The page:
A killer is stalking the streets of England, taking more lives than Jack the Ripper, Ted Bundy and John Wayne Gacy combined. Police, pathologists and amateur investigators are scrambling to solve the case as mutilated bodies pile up between winding rows of terraced houses, parks and even schools—more than 500 at the latest count.
The victims are not people; they all walk on four legs: Foxes, rabbits and hundreds of cats. After each is bludgeoned, the killer slices off trophies, often taking the head, the tail or a paw. The bodies, or just the dismembered parts, are then displayed in places children are sure to find them—in front of homes, in the family rabbit hutch or, in one case, outside the gates of a school.
While no one knows for sure, the attacks appear to have begun in 2015. That’s when London tabloids began covering the killings, eventually dubbing the assailant the U.K. Cat Killer. A series of postmortems by a specialist vet in the early days of the Metropolitan Police’s investigation confirmed how the animals were killed, but they have yet to come up with a suspect. In August, a new body turned up almost every day, but with no witnesses, closed-circuit TV footage or traces of DNA, there isn’t much to go on.
Boudicca Rising and Tony Jenkins launched their own investigation in 2015. The animal rescue volunteers, based in South London, began to notice a series of bizarre animal deaths on Facebook. Cats were turning up mutilated in the borough of Croydon. “One had a slash down its tummy, another across it neck,” says Jenkins. A third had been decapitated. They began stringing the case together on their own, determined to find out if the murders were messy accidents or a sign of something more sinister.
Scotland Yard began investigating the crimes in November 2015, under Operation Takahe. But outside of London, Rising and Jenkins perform much of the legwork. As word of the crimes spread, bodies started popping up hundreds of miles beyond the capital: Liverpool, Sheffield, Brighton.
I meet the couple in late June, in the middle of a heat wave. Red-haired and resolute, Rising shares her first name with a Celtic queen who led an uprising against the Romans. Rising spent her early years at protests with her anti-apartheid parents in South Africa. In London, this translated into performance art–style protests against the sale of fur coats. After meeting the soft-spoken Jenkins, she encouraged his own animal rights activism. On the odd weekend when he’s not chasing the cat killer, he acts as a “hunt saboteur,” bamboozling the countryside elites that set bloodthirsty hounds on the trail of local foxes.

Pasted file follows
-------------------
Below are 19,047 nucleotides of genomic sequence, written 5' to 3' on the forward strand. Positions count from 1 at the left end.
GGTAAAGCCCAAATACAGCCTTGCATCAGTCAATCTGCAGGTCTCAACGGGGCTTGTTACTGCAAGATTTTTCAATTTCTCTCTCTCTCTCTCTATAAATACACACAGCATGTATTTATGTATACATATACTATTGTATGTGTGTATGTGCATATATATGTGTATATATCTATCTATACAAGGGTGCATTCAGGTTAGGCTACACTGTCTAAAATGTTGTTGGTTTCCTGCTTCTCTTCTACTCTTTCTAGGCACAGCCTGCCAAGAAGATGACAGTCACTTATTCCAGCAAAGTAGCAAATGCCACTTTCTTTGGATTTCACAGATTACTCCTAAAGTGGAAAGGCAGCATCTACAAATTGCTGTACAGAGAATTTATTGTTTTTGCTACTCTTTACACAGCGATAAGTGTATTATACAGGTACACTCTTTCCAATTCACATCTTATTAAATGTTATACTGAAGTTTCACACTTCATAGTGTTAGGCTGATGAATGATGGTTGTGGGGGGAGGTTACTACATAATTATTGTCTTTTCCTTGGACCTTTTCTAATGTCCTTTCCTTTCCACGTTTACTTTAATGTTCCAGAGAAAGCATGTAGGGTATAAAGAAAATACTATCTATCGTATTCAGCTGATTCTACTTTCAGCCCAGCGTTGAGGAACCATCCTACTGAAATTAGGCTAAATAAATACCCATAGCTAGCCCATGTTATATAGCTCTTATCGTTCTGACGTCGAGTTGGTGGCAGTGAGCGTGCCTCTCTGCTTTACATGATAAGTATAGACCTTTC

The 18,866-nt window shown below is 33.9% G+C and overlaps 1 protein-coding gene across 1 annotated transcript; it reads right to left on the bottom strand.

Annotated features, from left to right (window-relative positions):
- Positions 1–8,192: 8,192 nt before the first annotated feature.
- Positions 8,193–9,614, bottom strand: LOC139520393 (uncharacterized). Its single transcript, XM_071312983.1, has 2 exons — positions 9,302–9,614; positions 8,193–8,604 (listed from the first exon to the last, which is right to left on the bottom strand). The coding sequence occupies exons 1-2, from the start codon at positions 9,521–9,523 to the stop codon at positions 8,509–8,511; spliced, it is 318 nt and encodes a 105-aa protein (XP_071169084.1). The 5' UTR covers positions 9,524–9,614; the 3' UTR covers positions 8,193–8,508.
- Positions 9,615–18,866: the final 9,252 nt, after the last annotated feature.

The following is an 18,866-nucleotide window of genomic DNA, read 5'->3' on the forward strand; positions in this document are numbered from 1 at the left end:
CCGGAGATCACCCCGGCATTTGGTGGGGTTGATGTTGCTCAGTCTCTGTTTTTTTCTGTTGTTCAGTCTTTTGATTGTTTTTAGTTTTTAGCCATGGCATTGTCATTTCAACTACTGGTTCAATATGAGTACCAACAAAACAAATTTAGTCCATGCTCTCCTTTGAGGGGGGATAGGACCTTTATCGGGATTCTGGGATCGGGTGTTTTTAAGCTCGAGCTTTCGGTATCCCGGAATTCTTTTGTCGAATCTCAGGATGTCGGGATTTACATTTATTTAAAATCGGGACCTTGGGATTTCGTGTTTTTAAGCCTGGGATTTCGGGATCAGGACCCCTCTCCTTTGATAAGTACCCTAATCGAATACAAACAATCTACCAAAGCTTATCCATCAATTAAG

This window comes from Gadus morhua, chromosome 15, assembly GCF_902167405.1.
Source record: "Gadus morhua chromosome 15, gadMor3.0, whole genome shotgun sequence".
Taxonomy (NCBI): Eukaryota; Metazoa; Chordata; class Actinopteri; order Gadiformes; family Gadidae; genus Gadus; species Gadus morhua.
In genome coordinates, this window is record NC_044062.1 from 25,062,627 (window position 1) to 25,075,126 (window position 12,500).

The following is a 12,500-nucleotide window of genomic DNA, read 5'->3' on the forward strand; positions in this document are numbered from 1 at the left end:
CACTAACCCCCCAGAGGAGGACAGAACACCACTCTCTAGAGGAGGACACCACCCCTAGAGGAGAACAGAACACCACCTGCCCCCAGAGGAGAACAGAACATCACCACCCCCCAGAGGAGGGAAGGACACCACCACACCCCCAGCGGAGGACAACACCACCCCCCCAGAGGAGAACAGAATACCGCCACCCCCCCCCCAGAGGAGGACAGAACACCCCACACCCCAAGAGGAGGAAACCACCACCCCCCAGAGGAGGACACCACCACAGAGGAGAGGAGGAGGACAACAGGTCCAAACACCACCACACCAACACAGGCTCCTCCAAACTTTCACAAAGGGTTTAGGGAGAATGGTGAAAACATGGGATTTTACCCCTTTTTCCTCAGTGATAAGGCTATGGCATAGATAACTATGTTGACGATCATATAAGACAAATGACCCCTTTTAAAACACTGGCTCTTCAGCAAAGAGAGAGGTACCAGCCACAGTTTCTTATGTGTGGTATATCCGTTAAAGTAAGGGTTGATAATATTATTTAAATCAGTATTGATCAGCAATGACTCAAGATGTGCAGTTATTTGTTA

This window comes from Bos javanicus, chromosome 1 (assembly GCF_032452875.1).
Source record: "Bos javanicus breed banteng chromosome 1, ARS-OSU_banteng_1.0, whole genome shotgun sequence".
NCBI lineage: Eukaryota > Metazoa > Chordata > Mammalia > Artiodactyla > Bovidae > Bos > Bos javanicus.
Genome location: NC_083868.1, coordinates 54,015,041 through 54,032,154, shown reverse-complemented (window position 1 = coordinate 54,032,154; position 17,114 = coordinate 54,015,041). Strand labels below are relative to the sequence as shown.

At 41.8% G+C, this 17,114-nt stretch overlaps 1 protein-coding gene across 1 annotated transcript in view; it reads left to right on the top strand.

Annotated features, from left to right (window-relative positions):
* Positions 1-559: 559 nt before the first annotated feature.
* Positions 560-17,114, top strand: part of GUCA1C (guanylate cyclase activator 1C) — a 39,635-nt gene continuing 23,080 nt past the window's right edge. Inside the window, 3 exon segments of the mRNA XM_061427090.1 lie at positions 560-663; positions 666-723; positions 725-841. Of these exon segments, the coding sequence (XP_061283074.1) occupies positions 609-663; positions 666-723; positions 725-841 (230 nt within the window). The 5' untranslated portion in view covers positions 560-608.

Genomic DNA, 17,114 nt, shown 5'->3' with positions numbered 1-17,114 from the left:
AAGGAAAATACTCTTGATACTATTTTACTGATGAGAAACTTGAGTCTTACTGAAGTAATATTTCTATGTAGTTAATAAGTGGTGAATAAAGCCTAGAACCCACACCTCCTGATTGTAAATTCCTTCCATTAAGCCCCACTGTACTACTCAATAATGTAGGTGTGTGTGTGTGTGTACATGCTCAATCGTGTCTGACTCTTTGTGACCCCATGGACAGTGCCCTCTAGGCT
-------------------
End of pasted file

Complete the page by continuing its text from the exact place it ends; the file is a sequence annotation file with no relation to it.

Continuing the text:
I accompany the two on a three-hour trip from London to the port city of Southampton, where a local vet had reported two possible killings earlier that month. When we get there, a young woman unwraps the corpse of a cat from a plastic sack; although it has been refrigerated, a putrid smell fills the room. Clutching tissues to their faces, the couple examine the body. Noting so-called “signature injuries”—like the cuts to the fur, showing the tail was sliced, not ripped—they quickly conclude the animal was a victim of their killer. They send photos to the police and mark the body for cremation.
Cat People Times Ten
Rising and Jenkins set up South Norwood Animal Rescue and Liberty, or SNARL, in 2014; they run it out of their homes. Nearly four years later, Jenkins says, they see more dead cats than living ones.
SNARL’s social media accounts have become the pair’s greatest tool for investigation, allowing them to assemble a team of hundreds of volunteers, many of whom, Rising says, are “as determined to catch this sick fuck as we are.” They track the killings on Facebook, share information appeals on Twitter and drop leaflets in neighborhoods where the killer strikes. Jenkins thinks they’ve delivered more than a million flyers. Armed with cigarettes and coffee, they sift through hundreds of emails, texts and Facebook messages every week, responding to almost everything—words of support, earnest but often misguided tips, even mail from psychics.
Boudicca Rising and Tony Jenkins, animal rescue volunteers who set up South Norwood Animal Rescue and Liberty (SNARL). Photograph by Jon Enoch for Newsweek